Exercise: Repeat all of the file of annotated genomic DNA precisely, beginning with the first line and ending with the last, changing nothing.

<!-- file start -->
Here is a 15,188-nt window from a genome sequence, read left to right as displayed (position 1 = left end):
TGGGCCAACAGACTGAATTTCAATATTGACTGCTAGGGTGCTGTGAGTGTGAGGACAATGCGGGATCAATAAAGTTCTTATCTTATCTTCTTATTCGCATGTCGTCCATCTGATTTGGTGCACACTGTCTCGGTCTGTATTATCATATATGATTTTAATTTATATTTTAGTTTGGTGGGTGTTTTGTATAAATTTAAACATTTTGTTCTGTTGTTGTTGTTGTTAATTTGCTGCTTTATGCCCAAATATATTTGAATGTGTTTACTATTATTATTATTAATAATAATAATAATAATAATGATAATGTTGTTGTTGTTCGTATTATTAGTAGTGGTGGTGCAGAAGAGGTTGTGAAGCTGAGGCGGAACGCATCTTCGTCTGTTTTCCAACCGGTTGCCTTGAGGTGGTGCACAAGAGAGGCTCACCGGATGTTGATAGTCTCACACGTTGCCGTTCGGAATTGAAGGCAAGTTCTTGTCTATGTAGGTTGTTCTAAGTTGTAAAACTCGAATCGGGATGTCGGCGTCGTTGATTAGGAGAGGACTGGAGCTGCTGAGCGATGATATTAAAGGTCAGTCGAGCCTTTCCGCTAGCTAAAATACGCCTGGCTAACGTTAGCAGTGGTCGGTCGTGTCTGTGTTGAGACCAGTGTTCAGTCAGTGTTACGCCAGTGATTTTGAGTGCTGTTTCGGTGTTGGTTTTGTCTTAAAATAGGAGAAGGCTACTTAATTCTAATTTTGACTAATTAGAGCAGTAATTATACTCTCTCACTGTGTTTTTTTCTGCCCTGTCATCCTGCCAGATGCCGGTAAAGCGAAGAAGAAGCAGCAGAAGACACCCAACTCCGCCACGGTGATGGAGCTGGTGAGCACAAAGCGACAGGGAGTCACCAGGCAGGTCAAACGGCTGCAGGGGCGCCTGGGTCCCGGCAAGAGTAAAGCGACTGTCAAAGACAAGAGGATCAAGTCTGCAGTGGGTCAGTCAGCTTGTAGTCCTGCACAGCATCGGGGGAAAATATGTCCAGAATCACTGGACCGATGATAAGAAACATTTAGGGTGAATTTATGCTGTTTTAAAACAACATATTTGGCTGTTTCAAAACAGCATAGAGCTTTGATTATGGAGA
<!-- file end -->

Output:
Here is a 15,188-nt window from a genome sequence, read left to right as displayed (position 1 = left end):
TGGGCCAACAGACTGAATTTCAATATTGACTGCTAGGGTGCTGTGAGTGTGAGGACAATGCGGGATCAATAAAGTTCTTATCTTATCTTCTTATTCGCATGTCGTCCATCTGATTTGGTGCACACTGTCTCGGTCTGTATTATCATATATGATTTTAATTTATATTTTAGTTTGGTGGGTGTTTTGTATAAATTTAAACATTTTGTTCTGTTGTTGTTGTTGTTAATTTGCTGCTTTATGCCCAAATATATTTGAATGTGTTTACTATTATTATTATTAATAATAATAATAATAATAATGATAATGTTGTTGTTGTTCGTATTATTAGTAGTGGTGGTGCAGAAGAGGTTGTGAAGCTGAGGCGGAACGCATCTTCGTCTGTTTTCCAACCGGTTGCCTTGAGGTGGTGCACAAGAGAGGCTCACCGGATGTTGATAGTCTCACACGTTGCCGTTCGGAATTGAAGGCAAGTTCTTGTCTATGTAGGTTGTTCTAAGTTGTAAAACTCGAATCGGGATGTCGGCGTCGTTGATTAGGAGAGGACTGGAGCTGCTGAGCGATGATATTAAAGGTCAGTCGAGCCTTTCCGCTAGCTAAAATACGCCTGGCTAACGTTAGCAGTGGTCGGTCGTGTCTGTGTTGAGACCAGTGTTCAGTCAGTGTTACGCCAGTGATTTTGAGTGCTGTTTCGGTGTTGGTTTTGTCTTAAAATAGGAGAAGGCTACTTAATTCTAATTTTGACTAATTAGAGCAGTAATTATACTCTCTCACTGTGTTTTTTTCTGCCCTGTCATCCTGCCAGATGCCGGTAAAGCGAAGAAGAAGCAGCAGAAGACACCCAACTCCGCCACGGTGATGGAGCTGGTGAGCACAAAGCGACAGGGAGTCACCAGGCAGGTCAAACGGCTGCAGGGGCGCCTGGGTCCCGGCAAGAGTAAAGCGACTGTCAAAGACAAGAGGATCAAGTCTGCAGTGGGTCAGTCAGCTTGTAGTCCTGCACAGCATCGGGGGAAAATATGTCCAGAATCACTGGACCGATGATAAGAAACATTTAGGGTGAATTTATGCTGTTTTAAAACAACATATTTGGCTGTTTCAAAACAGCATAGAGCTTTGATTATGGAGA